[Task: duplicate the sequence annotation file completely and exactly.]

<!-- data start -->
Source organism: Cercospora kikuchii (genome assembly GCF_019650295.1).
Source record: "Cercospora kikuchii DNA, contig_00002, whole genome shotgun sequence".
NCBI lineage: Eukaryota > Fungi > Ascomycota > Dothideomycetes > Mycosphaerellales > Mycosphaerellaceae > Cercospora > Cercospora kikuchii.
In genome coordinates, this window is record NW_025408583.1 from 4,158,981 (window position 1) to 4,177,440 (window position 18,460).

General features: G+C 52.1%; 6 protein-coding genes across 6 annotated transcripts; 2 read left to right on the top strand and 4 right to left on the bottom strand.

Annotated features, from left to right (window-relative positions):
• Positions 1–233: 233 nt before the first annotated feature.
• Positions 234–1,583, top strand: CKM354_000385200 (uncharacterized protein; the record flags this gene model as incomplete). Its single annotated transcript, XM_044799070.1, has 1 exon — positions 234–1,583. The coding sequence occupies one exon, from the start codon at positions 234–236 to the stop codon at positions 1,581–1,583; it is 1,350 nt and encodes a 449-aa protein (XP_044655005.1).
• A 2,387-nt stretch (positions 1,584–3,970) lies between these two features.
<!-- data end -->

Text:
Source organism: Cercospora kikuchii (genome assembly GCF_019650295.1).
Source record: "Cercospora kikuchii DNA, contig_00002, whole genome shotgun sequence".
NCBI lineage: Eukaryota > Fungi > Ascomycota > Dothideomycetes > Mycosphaerellales > Mycosphaerellaceae > Cercospora > Cercospora kikuchii.
In genome coordinates, this window is record NW_025408583.1 from 4,158,981 (window position 1) to 4,177,440 (window position 18,460).

General features: G+C 52.1%; 6 protein-coding genes across 6 annotated transcripts; 2 read left to right on the top strand and 4 right to left on the bottom strand.

Annotated features, from left to right (window-relative positions):
• Positions 1–233: 233 nt before the first annotated feature.
• Positions 234–1,583, top strand: CKM354_000385200 (uncharacterized protein; the record flags this gene model as incomplete). Its single annotated transcript, XM_044799070.1, has 1 exon — positions 234–1,583. The coding sequence occupies one exon, from the start codon at positions 234–236 to the stop codon at positions 1,581–1,583; it is 1,350 nt and encodes a 449-aa protein (XP_044655005.1).
• A 2,387-nt stretch (positions 1,584–3,970) lies between these two features.